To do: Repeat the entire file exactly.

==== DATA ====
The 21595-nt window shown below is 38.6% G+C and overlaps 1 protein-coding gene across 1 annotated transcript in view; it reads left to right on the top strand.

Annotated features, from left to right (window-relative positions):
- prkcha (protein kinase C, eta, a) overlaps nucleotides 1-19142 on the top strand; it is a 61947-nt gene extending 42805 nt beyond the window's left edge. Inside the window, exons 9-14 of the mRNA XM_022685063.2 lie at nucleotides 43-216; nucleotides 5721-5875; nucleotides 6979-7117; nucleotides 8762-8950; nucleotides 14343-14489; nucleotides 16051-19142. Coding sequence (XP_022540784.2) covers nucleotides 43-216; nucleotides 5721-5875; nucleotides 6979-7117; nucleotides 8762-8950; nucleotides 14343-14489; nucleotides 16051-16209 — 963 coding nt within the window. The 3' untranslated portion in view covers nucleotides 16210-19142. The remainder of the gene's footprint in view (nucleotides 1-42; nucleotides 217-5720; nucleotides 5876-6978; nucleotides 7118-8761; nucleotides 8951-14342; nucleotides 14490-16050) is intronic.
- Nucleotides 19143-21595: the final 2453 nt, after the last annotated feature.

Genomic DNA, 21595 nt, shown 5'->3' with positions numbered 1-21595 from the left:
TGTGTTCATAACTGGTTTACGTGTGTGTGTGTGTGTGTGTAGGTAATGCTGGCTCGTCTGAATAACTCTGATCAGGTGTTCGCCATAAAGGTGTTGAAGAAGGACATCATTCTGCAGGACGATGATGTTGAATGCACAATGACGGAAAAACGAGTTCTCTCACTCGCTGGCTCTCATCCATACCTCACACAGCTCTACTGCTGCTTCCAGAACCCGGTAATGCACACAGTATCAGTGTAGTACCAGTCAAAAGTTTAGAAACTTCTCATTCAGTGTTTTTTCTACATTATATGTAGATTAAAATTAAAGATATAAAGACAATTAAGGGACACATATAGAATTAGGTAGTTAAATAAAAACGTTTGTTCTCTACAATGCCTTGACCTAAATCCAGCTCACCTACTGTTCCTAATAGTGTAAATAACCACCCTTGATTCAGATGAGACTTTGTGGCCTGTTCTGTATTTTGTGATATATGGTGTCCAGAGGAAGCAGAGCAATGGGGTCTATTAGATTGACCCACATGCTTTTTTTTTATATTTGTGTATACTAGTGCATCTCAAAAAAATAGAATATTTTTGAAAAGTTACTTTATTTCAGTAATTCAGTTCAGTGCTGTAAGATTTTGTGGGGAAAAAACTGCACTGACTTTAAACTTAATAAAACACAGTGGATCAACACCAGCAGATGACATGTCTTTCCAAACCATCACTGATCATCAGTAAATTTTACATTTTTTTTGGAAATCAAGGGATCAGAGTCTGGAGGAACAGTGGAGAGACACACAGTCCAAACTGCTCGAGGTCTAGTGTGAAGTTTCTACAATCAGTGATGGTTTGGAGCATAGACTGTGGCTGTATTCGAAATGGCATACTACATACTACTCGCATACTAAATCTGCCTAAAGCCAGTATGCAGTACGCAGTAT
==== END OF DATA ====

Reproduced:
The 21595-nt window shown below is 38.6% G+C and overlaps 1 protein-coding gene across 1 annotated transcript in view; it reads left to right on the top strand.

Annotated features, from left to right (window-relative positions):
- prkcha (protein kinase C, eta, a) overlaps nucleotides 1-19142 on the top strand; it is a 61947-nt gene extending 42805 nt beyond the window's left edge. Inside the window, exons 9-14 of the mRNA XM_022685063.2 lie at nucleotides 43-216; nucleotides 5721-5875; nucleotides 6979-7117; nucleotides 8762-8950; nucleotides 14343-14489; nucleotides 16051-19142. Coding sequence (XP_022540784.2) covers nucleotides 43-216; nucleotides 5721-5875; nucleotides 6979-7117; nucleotides 8762-8950; nucleotides 14343-14489; nucleotides 16051-16209 — 963 coding nt within the window. The 3' untranslated portion in view covers nucleotides 16210-19142. The remainder of the gene's footprint in view (nucleotides 1-42; nucleotides 217-5720; nucleotides 5876-6978; nucleotides 7118-8761; nucleotides 8951-14342; nucleotides 14490-16050) is intronic.
- Nucleotides 19143-21595: the final 2453 nt, after the last annotated feature.

Genomic DNA, 21595 nt, shown 5'->3' with positions numbered 1-21595 from the left:
TGTGTTCATAACTGGTTTACGTGTGTGTGTGTGTGTGTGTAGGTAATGCTGGCTCGTCTGAATAACTCTGATCAGGTGTTCGCCATAAAGGTGTTGAAGAAGGACATCATTCTGCAGGACGATGATGTTGAATGCACAATGACGGAAAAACGAGTTCTCTCACTCGCTGGCTCTCATCCATACCTCACACAGCTCTACTGCTGCTTCCAGAACCCGGTAATGCACACAGTATCAGTGTAGTACCAGTCAAAAGTTTAGAAACTTCTCATTCAGTGTTTTTTCTACATTATATGTAGATTAAAATTAAAGATATAAAGACAATTAAGGGACACATATAGAATTAGGTAGTTAAATAAAAACGTTTGTTCTCTACAATGCCTTGACCTAAATCCAGCTCACCTACTGTTCCTAATAGTGTAAATAACCACCCTTGATTCAGATGAGACTTTGTGGCCTGTTCTGTATTTTGTGATATATGGTGTCCAGAGGAAGCAGAGCAATGGGGTCTATTAGATTGACCCACATGCTTTTTTTTTATATTTGTGTATACTAGTGCATCTCAAAAAAATAGAATATTTTTGAAAAGTTACTTTATTTCAGTAATTCAGTTCAGTGCTGTAAGATTTTGTGGGGAAAAAACTGCACTGACTTTAAACTTAATAAAACACAGTGGATCAACACCAGCAGATGACATGTCTTTCCAAACCATCACTGATCATCAGTAAATTTTACATTTTTTTTGGAAATCAAGGGATCAGAGTCTGGAGGAACAGTGGAGAGACACACAGTCCAAACTGCTCGAGGTCTAGTGTGAAGTTTCTACAATCAGTGATGGTTTGGAGCATAGACTGTGGCTGTATTCGAAATGGCATACTACATACTACTCGCATACTAAATCTGCCTAAAGCCAGTATGCAGTACGCAGTAT